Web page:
Walpole writes to Mann about one of his descendants. “Feb. 6, 1780. Within this week there has been a cast at hazard at the Cocoa Tree, the difference of which amounted to an hundred and fourscore thousand pounds. Mr. O’Birne, an Irish gamester, had won £100,000 of a young Mr. Harvey of Chigwell, just started for a midshipman into an estate by his elder brother’s death. O’Birne said, ‘You can never pay me.’ ‘I can,’ said the youth; ‘my estate will sell for the debt.’ ‘No,’ said O’B., ‘I will win ten thousand—you shall throw for the odd ninety.’ They did, and Harvey won.” This midshipman afterwards became Sir Eliab Harvey, G.C.B., in command of the Téméraire at the battle of Trafalgar, and Admiral of the Blue. He sat in the House of Commons for the town of Maldon from 1780 to 1784, and for the county of Essex from 1802 until his death in 1830.[9] With him the male line of the family of Harvey became extinct.

(7) Michael, the twin brother of Matthew, was born at Folkestone on the 25th of September, 1593. He lived in St. Laurence Pountney, and St. Helen’s, Bishopsgate. Like his other brothers he was a Turkey merchant, and perhaps a member of the Grocers’ Company. He married Mary Baker on the 29th of April, 1630, and after her death Mary Millish, about 1635. He had three children by his second wife, and one of his sons died at Bridport in 1685 from wounds received in the service of King James II. Michael Harvey died on the 22nd of January, 1642-1643, and is buried in the church of Great St. Helen’s, Bishopsgate.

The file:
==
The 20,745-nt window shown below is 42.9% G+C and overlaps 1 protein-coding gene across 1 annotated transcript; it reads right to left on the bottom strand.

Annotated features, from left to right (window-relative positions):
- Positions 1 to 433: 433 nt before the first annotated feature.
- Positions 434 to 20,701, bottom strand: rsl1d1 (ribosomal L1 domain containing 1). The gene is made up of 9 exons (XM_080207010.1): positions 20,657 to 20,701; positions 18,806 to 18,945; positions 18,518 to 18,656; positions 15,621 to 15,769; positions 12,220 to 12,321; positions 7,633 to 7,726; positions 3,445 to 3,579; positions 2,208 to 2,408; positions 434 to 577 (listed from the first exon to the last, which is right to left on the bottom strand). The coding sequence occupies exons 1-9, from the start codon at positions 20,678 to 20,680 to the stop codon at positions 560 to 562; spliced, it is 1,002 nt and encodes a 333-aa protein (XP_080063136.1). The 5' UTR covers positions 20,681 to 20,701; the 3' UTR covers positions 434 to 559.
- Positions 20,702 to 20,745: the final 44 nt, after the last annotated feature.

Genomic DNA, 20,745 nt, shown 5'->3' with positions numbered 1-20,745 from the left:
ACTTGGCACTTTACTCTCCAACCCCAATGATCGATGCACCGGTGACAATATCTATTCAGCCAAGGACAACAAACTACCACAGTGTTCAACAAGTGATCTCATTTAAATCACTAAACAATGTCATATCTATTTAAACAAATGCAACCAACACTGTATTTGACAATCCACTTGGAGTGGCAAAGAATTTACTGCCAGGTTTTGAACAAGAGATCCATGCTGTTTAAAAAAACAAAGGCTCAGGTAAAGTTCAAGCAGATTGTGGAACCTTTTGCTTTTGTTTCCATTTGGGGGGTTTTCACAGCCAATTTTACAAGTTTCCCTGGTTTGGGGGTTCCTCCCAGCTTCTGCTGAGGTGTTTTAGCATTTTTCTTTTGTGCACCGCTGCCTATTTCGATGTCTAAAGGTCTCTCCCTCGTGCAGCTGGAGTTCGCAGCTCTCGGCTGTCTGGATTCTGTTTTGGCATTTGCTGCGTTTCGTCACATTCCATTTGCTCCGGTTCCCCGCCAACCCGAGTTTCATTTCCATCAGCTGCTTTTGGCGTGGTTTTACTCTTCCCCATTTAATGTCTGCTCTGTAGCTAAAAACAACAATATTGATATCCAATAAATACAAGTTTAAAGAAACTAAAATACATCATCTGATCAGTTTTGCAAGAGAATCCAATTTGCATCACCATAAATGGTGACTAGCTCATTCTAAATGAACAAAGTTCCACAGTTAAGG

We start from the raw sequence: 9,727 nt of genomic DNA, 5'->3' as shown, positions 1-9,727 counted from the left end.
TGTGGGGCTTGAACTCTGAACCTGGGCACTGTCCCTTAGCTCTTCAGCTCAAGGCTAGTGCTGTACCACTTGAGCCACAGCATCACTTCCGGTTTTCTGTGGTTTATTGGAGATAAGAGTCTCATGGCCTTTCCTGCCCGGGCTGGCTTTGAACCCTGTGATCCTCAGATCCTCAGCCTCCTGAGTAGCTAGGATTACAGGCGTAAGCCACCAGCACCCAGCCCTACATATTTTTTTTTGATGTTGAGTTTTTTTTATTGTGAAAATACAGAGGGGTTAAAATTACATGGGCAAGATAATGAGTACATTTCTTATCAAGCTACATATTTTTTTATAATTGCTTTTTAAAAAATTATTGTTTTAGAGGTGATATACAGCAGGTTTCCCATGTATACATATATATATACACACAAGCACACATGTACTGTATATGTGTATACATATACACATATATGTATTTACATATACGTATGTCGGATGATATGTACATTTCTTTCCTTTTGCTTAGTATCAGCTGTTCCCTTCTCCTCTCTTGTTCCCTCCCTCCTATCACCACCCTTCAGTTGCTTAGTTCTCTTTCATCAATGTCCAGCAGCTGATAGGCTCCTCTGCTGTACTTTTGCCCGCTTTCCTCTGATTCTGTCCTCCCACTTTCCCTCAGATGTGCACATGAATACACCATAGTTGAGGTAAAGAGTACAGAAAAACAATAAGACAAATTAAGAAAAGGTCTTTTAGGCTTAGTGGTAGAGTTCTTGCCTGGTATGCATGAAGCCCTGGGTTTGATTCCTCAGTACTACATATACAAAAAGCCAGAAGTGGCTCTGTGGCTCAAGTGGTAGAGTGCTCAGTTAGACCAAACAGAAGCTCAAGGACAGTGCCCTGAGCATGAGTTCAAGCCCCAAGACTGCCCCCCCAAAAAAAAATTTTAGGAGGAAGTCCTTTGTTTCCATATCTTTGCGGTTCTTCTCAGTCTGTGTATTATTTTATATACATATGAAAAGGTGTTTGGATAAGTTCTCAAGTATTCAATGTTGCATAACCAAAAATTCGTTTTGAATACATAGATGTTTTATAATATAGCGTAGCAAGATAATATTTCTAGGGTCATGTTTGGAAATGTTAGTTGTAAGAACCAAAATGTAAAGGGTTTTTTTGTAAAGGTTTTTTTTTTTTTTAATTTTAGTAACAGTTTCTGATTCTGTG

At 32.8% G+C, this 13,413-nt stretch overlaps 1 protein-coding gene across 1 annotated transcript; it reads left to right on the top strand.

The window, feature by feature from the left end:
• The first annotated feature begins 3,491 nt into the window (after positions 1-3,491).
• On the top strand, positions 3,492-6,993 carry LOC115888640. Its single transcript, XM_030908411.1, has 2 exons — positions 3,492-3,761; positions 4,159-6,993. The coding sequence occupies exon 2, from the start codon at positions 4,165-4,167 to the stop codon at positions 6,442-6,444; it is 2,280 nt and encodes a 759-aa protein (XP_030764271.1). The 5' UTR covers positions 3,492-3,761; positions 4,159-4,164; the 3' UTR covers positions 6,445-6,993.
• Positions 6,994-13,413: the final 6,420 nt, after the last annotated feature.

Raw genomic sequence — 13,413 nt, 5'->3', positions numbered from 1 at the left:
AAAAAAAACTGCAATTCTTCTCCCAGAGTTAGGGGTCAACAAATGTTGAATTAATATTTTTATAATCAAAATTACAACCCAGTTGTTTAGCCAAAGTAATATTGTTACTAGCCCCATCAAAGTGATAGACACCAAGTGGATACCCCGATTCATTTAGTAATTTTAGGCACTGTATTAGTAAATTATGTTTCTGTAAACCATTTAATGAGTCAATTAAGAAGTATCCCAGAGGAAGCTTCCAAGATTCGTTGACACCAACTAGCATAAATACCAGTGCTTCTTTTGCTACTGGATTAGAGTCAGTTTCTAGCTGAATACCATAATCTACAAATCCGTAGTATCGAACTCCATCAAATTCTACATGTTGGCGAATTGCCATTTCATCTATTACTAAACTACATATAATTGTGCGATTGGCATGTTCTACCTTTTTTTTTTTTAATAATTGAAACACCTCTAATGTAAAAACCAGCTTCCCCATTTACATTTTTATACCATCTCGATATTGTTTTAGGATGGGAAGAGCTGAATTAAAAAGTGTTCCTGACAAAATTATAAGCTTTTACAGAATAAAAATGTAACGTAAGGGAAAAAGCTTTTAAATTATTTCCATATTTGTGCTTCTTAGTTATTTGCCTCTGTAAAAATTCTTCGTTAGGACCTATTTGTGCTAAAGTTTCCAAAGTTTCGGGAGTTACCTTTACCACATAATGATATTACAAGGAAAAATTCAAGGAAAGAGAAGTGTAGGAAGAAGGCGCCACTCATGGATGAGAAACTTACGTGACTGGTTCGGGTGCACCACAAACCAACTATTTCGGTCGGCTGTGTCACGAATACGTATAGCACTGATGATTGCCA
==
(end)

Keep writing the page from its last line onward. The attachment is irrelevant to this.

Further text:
(8) Matthew, the twin brother of Michael, and like him a Turkey merchant and perhaps a member of the Grocers’ Company, was born at Folkestone on the 25th of September, 1593. He married Mary Hatley on the 15th of December, 1628, and dying on the 21st of December, 1642, was buried at Croydon. His only child died in her infancy.

(9) Amye, the youngest daughter and last child of Thomas and Joan Harvey, was born at Folkestone on the 26th of December, 1596. She married George[10] Fowke in 1615, and died, leaving issue, at some time after 1645.

Mr. W. Fleming, the assistant librarian, tells me that nine autotype reproductions of the portraits of the Harvey family at Rolls Park (page 4) are now suspended on the left-hand side wall of the hall of the Royal College of Physicians in Pall Mall. They represent (1) Thomas Harvey and his seven sons. (2) William Harvey, probably an enlarged portrait of that in the preceding group. (3) A family group in the dress of the Queen Anne period. (4) Portrait of a lady in the dress of the reign of Queen Elizabeth; in the corner of the picture appears “obiit 25 Maii 1622.” (5), (6) and (7) Portraits of ladies in the dress of the eighteenth century. (8) Portrait of a gentleman in the dress of Charles II.’s time. (9) Portrait of a gentleman in the dress of Queen Anne’s reign.


Early Life